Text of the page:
When I was a kid, my dad ate bananas a lot. He bought them when they were green, ate them when they were yellow and even when they had lots of brown spots, and when the rest of us finally managed to convince him that the last of the bunch was really way to overripe to eat, he'd freeze it until he had enough to make banana bread. My mom, clearly the more sane parent in this respect, ate bananas only when they were green. Yes, that's right -- totally and completely underripe. Once they were yellow, they were banana bread to her.
If I remember correctly, my brother ate bananas when they were yellow, and if pushed, he'd begrudgingly eat one with a couple spots, but he drew the line way before my dad did. And I? No, I don't eat bananas. Never liked'em. Just not really my thing. No surprise, then, that I've never really associated bananas with elegance or delicacy. Before this weekend, I'd have been hard pressed to believe that a couple bananas could produce not only your usual dense and very banana-y banana bread, but a moist and rich, yet light and delicate, cake as well.
I owe Mandy for this discovery. When D and I went over to the Masseys for dinner a few weeks ago, Mandy served a banana cake for dessert. The kids raved about the cake all evening -- "ohhh my gosh, it's just soooo good, you'll lovvvve it!" Ever the skeptic, I nodded, smiled, and said, "D, you must be so excited -- banana cake" while planning to politely request just a sliver for myself.
But you know me too well! I never pass up dessert. Not even banana-flavored dessert. And in this case, my bigger-than-stomach eyes served my mouth oh, so well. Tasting much more mildly of banana and wonderfully tart from sour cream and lemon zest, the Cordon Rose Banana Cake couldn't be further from run-of-the-mill banana bread. It's seriously delicate -- confusingly delicate, considering its main ingredient -- and very fragrant, from both the zest and a healthy dose of vanilla.
But that's not the end. In a stroke of genius, Mandy iced the cake with a quick caramel frosting. The frosting has lots of confectioners' sugar in it, so it's poured over the cake while still warm. As it solidifies, it develops a nice thin crust. The caramel is truly a perfect topping to this cake -- especially lovely if you use half salted butter in it. However, for all you purists out there, here's something I thought I'd never say: Cordon Rose Banana Cake is fantastic, absolutely fantastic, all by itself.
Cordon Rose Banana Cake From Rose Levy Beranbaum’s The Cake Bible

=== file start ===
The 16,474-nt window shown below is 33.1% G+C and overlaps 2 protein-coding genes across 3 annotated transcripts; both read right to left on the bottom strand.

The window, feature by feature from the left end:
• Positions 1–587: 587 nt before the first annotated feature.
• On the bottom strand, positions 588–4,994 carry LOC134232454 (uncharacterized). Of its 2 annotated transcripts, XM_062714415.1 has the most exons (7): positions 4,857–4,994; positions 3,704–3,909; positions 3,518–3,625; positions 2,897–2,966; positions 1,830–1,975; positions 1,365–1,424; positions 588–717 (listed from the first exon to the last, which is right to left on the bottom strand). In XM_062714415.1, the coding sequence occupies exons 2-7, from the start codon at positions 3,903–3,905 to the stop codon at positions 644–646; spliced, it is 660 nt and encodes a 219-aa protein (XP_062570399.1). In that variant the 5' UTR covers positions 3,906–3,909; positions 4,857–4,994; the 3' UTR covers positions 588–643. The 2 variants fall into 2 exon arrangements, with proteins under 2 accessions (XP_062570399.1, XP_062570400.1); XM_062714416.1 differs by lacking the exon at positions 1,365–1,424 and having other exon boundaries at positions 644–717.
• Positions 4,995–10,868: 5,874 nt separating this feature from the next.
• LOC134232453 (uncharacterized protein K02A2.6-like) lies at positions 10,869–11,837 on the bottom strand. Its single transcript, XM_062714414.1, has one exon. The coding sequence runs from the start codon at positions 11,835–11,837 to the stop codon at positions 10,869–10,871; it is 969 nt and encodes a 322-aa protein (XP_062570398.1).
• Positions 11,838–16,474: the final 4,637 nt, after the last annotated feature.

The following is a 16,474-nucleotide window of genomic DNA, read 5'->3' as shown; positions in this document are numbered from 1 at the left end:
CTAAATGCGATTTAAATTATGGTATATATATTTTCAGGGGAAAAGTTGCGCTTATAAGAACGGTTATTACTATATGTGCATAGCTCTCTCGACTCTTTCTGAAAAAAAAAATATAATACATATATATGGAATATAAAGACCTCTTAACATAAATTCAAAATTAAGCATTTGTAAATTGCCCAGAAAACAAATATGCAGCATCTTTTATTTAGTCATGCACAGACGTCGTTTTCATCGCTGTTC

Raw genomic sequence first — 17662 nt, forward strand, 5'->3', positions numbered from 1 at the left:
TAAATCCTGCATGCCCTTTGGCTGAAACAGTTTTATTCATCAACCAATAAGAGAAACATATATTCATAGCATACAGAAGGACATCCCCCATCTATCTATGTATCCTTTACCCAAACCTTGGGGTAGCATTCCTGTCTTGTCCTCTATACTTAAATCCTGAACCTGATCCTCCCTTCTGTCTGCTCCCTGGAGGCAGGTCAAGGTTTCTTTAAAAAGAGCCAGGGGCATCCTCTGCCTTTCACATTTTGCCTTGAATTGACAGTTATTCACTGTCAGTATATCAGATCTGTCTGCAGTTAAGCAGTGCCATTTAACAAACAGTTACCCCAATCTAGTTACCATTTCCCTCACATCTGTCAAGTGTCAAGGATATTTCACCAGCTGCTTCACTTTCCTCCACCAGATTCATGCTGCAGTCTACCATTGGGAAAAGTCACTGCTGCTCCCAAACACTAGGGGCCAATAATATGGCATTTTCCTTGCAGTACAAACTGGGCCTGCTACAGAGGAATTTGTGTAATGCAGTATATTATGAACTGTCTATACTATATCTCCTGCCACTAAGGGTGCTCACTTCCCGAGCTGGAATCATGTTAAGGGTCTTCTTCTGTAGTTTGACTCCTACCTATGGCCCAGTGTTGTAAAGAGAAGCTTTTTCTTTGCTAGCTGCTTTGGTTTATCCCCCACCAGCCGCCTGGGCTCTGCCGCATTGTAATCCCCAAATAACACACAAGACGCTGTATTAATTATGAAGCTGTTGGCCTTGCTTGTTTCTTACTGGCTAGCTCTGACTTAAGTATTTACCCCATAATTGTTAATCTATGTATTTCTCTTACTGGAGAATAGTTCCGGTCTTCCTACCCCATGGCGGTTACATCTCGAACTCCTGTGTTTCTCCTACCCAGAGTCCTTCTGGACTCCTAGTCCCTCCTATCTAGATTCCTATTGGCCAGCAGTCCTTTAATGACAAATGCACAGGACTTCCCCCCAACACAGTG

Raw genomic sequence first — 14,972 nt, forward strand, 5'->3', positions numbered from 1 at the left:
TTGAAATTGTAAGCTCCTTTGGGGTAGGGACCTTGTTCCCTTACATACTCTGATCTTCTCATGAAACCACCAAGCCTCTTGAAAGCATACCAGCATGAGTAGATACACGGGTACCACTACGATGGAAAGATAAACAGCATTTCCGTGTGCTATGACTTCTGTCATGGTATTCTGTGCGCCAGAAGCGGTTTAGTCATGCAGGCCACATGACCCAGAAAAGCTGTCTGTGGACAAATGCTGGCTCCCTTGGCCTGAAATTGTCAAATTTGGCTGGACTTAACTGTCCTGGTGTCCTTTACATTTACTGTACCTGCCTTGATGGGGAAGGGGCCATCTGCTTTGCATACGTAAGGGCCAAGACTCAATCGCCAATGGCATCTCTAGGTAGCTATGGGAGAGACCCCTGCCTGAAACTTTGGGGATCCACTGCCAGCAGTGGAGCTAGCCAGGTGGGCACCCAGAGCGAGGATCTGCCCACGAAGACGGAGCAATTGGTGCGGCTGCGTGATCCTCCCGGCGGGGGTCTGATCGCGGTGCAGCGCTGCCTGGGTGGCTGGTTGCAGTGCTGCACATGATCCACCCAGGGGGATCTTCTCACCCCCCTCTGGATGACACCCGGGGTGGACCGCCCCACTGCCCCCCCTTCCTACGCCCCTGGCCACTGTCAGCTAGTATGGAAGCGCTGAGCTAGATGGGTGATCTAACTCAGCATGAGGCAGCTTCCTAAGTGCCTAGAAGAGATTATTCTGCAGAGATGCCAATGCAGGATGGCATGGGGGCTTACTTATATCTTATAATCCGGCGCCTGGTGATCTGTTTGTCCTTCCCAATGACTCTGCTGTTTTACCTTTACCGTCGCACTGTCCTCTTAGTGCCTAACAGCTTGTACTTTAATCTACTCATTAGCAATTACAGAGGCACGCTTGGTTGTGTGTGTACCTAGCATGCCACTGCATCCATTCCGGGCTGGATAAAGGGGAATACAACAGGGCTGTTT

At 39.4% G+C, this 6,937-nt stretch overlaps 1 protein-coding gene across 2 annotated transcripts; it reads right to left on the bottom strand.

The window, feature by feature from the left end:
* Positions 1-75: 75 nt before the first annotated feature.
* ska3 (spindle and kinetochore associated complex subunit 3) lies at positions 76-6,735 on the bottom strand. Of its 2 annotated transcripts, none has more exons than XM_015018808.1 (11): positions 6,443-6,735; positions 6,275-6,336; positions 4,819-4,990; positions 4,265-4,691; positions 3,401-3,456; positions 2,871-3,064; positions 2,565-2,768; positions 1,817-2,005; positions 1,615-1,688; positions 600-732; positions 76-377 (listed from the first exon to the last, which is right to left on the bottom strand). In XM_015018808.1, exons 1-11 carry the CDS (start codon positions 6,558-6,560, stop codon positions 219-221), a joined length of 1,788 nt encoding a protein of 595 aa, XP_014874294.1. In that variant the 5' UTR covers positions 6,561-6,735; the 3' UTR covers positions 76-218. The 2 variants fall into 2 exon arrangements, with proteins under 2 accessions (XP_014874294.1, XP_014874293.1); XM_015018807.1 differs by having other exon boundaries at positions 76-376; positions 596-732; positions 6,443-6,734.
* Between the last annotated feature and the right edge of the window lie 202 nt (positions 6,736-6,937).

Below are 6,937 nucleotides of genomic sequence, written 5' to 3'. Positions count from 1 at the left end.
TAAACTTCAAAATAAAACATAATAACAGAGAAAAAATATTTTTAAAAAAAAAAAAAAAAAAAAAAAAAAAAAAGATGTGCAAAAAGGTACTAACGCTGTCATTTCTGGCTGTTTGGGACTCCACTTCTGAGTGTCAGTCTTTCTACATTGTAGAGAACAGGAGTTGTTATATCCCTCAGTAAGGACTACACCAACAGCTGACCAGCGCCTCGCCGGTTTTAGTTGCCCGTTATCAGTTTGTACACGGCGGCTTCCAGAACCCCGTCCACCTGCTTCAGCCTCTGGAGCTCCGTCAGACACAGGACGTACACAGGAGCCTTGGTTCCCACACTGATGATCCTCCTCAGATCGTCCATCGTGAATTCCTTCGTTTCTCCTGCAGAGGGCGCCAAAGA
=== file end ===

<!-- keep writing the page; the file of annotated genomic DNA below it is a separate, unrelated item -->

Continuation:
For the cake: 2 cups sifted cake flour ¾ cup plus 2 Tbs sugar (I used fine-grained unrefined cane sugar, which worked fine) 1 tsp baking soda ¾ tsp baking powder ½ tsp salt 2 large ripe bananas (about 225 grams, peeled) ½ cup sour cream (not low- or non-fat) 2 large eggs 1 ½ tsp pure vanilla extract 10 Tbs unsalted butter, at room temperature 2 tsp grated lemon zest (orange zest will also work)
For the frosting: 1 stick salted butter (if using unsalted, add 1/2 tsp of salt) 1/2 cup packed light brown sugar 1/2 cup packed dark brown sugar 1/4 cup whole milk 2 cups confectioners sugar, must be sifted! 1 tsp. vanilla
Preheat the oven to 350 degrees Fahrenheit. Spray a 9-inch round springform pan with cooking spray, line the base with a round of parchment paper, and spray the parchment paper.
In a large bowl, whisk together the flour, sugar, baking soda, baking powder, and salt. Set aside.
In a food processor, purée the banana and sour cream until completely smooth. Add the eggs and vanilla, and process briefly to combine. The puréed mixture will be light yellow and quite loose.
Add the softened butter and about ½ of the puréed mixture to the dry ingredients in the bowl. Beat to combine on low speed; then increase the speed and beat for about 90 seconds to aerate the cake structure. Scrape down the sides of the bowl with a rubber spatula, and add the rest of the purée, beating to combine well. The batter will be light tan in color and should be smooth and creamy.
Pour and scrape the batter into the prepared pan. Bake for 35-45 minutes, until the cake is golden and a toothpick inserted in the center comes out clean and dry. Remove the cake from the oven, let cool for 10 minutes while you make the frosting (below), and then remove the rim of the pan. Invert the cake onto a wire rack, and carefully remove the base of the pan and the parchment paper. Turn onto a cake platter.
For the frosting: Heat butter and brown sugars over medium until the mixture comes to a boil about 2 minutes. Add the milk, stir, and bring the mixture back to a boil, then remove the pan from the heat. Add the confectioners' sugar and vanilla. Beat with a wooden spoon or whisk until smooth. Use immediately, while it and cake are still warm, and spread quickly before cool.
Allow the cake to sit at room temperature for at least a half hour before serving.